Apple TV Unpacked

There’s very little in the box beyond the player, the aluminum remote and the power cord.  The remote is a vast improvement from the original white plastic remote and feels more solid on your hand due to the increased length.  It’s just as thin though; be careful losing it in the couch cushions.  The remote has the familiar iPod dial design for navigation as well as a play / pause button and the menu button. On the back of the player, you will find the power jack, a mini-USB port, a Cat 5 network port for wired connections, a HDMI 1.4 port and an optical audio out for separate audio connections into your surround sound system.  There’s no HDMI cable or optical cables included with the player, so those will need to be purchased separately (if you don’t already have them).  The internal hardware uses the A4 1Ghz processor found in the speedy iPad, built-in 802.11N Wi-Fi , 8GB of internal flash memory for buffering / storing purchased content and 256MB of memory to handle menu operation / multitasking like playing audio in the background while navigating the menu.  I’m guessing it also handles the nifty photo slide shows that pops up as a screen saver while it’s idle.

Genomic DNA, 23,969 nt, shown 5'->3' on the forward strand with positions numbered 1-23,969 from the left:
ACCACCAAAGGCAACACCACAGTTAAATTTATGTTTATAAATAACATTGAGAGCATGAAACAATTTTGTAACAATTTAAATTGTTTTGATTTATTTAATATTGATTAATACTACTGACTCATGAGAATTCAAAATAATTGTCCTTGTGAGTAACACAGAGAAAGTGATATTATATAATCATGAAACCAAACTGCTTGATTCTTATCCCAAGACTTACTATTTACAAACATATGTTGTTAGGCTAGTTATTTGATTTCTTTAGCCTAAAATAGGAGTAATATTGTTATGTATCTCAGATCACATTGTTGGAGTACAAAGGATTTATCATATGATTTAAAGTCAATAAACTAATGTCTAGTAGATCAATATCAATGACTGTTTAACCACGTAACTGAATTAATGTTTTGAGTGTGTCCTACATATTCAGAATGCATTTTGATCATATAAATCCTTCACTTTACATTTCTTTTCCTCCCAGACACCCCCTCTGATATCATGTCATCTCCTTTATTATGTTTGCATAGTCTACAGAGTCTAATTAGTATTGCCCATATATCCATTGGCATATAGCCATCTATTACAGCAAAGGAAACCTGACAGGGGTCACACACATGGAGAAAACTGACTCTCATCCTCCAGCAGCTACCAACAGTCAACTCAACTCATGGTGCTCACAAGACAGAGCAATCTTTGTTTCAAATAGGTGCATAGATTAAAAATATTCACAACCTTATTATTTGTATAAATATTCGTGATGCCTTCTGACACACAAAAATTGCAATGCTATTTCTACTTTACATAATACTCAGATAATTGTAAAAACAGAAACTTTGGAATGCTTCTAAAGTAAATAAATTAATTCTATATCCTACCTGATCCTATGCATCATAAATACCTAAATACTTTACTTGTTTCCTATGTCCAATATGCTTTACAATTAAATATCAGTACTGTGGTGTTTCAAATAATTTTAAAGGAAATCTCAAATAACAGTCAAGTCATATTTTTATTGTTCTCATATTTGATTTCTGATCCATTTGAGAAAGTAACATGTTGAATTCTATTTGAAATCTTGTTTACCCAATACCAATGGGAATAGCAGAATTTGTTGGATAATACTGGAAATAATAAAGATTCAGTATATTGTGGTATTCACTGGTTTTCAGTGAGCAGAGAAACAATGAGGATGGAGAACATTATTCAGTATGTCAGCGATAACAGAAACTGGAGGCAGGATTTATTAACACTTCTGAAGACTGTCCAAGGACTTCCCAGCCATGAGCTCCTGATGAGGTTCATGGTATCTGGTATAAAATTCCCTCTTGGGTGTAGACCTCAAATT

When you boot up the Apple TV for the first time, you are greeted with language selection as well as wireless network selection (if you aren’t hardwired in for Internet access) before launching into the menu.  Similar to other Apple products, it’s a really simple process.  One caveat to completely getting up and running is entering in your user name / password for both iTunes / Netflix.  It’s a little time consuming to with the Apple TV remote, but thankfully you only have to do it once.  If you own an iPhone or iPod Touch, you can use the Apple Remote application to control all the Apple TV functions and use the on screen keyboard for typing out the user name / password.  It’s also extremely helpful for typing out search queries.

Thankfully, there’s no need for activating the Apple TV as an authorized device through the Netflix website, something that’s annoying on Blu-ray players and gaming consoles.  The menu is deadly simple to navigate and definitely nicer to look at than the original Apple TV’s GUI due to the revolving  box cover art loading at the top of the screen.  It’s also extremely snappy bouncing in and out of the sub menus, even when loading all the box art (something that the previous Apple TV struggled with on occasion).

Apple TV size comparison